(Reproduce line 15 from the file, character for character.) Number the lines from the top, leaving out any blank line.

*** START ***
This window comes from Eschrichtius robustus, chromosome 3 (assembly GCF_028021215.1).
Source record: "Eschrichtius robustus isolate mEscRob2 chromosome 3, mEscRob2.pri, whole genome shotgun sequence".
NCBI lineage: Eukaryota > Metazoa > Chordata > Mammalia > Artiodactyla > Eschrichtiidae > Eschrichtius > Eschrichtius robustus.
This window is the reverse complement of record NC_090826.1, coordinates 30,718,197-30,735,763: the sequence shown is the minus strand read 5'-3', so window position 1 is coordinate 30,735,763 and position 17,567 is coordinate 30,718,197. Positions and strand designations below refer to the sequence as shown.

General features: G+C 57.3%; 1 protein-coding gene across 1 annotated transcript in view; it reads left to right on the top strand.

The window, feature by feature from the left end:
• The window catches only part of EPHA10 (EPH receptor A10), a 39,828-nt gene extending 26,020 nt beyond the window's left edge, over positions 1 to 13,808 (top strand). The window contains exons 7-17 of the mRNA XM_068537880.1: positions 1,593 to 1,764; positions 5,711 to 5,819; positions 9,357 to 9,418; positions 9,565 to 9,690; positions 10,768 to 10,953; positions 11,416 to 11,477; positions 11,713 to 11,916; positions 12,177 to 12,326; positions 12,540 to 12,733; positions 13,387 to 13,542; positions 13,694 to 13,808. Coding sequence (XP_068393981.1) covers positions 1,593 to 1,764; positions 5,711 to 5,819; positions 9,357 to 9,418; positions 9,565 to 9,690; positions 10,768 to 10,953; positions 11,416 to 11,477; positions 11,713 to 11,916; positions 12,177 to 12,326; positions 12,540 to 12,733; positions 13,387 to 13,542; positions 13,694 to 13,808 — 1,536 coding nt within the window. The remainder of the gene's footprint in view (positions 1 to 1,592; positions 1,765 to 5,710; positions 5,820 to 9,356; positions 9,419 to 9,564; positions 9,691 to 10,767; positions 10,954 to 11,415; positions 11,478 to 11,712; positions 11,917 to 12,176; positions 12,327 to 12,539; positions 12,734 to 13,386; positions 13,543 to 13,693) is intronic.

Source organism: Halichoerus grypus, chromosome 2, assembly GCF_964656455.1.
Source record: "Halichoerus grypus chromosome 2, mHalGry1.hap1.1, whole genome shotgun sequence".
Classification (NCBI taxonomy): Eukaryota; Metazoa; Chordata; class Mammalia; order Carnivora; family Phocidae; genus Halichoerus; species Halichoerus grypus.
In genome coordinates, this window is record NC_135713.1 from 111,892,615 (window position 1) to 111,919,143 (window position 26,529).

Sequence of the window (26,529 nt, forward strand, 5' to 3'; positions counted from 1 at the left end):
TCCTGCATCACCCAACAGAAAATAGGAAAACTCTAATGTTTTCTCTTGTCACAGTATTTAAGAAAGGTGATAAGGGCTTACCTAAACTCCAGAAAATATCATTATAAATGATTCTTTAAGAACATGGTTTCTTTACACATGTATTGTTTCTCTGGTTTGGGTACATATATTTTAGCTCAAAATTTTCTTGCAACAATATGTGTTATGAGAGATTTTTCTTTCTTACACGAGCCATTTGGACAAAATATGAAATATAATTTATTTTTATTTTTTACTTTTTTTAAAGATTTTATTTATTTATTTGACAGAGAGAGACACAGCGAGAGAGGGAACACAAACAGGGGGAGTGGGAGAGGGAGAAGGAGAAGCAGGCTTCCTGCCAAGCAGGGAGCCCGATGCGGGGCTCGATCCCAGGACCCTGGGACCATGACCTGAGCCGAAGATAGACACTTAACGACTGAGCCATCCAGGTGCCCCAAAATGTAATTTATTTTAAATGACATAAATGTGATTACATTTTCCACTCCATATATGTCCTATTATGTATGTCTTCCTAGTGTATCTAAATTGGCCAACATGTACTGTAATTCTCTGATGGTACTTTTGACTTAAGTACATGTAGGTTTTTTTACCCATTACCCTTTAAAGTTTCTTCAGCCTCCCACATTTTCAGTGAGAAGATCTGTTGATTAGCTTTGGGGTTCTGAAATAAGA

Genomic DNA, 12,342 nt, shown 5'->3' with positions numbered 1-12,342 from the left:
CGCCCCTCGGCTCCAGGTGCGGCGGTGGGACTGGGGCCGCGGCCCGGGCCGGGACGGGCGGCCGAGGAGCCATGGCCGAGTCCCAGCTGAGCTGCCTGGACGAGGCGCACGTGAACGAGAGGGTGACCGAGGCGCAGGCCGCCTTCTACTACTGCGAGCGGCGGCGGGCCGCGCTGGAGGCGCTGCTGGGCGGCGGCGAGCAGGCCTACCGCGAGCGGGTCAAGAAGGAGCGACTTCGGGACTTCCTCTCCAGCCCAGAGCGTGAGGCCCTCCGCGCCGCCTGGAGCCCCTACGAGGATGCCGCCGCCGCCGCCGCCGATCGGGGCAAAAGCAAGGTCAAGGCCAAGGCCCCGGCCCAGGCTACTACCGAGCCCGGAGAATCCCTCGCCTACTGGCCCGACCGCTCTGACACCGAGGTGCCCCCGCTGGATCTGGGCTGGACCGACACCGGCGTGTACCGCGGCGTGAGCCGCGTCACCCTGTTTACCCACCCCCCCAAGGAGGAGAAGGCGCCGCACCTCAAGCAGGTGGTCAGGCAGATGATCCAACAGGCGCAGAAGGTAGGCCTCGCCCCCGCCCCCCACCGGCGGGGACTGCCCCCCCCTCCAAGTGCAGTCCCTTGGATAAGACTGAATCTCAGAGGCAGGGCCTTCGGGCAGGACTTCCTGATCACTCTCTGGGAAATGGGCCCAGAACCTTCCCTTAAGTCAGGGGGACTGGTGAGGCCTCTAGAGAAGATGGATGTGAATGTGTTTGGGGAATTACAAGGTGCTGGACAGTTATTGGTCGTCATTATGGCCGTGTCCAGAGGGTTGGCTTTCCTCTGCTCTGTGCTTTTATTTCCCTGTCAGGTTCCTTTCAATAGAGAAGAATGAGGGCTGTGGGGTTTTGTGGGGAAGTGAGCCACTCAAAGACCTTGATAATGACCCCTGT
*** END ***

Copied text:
CGCCCCTCGGCTCCAGGTGCGGCGGTGGGACTGGGGCCGCGGCCCGGGCCGGGACGGGCGGCCGAGGAGCCATGGCCGAGTCCCAGCTGAGCTGCCTGGACGAGGCGCACGTGAACGAGAGGGTGACCGAGGCGCAGGCCGCCTTCTACTACTGCGAGCGGCGGCGGGCCGCGCTGGAGGCGCTGCTGGGCGGCGGCGAGCAGGCCTACCGCGAGCGGGTCAAGAAGGAGCGACTTCGGGACTTCCTCTCCAGCCCAGAGCGTGAGGCCCTCCGCGCCGCCTGGAGCCCCTACGAGGATGCCGCCGCCGCCGCCGCCGATCGGGGCAAAAGCAAGGTCAAGGCCAAGGCCCCGGCCCAGGCTACTACCGAGCCCGGAGAATCCCTCGCCTACTGGCCCGACCGCTCTGACACCGAGGTGCCCCCGCTGGATCTGGGCTGGACCGACACCGGCGTGTACCGCGGCGTGAGCCGCGTCACCCTGTTTACCCACCCCCCCAAGGAGGAGAAGGCGCCGCACCTCAAGCAGGTGGTCAGGCAGATGATCCAACAGGCGCAGAAGGTAGGCCTCGCCCCCGCCCCCCACCGGCGGGGACTGCCCCCCCCTCCAAGTGCAGTCCCTTGGATAAGACTGAATCTCAGAGGCAGGGCCTTCGGGCAGGACTTCCTGATCACTCTCTGGGAAATGGGCCCAGAACCTTCCCTTAAGTCAGGGGGACTGGTGAGGCCTCTAGAGAAGATGGATGTGAATGTGTTTGGGGAATTACAAGGTGCTGGACAGTTATTGGTCGTCATTATGGCCGTGTCCAGAGGGTTGGCTTTCCTCTGCTCTGTGCTTTTATTTCCCTGTCAGGTTCCTTTCAATAGAGAAGAATGAGGGCTGTGGGGTTTTGTGGGGAAGTGAGCCACTCAAAGACCTTGATAATGACCCCTGT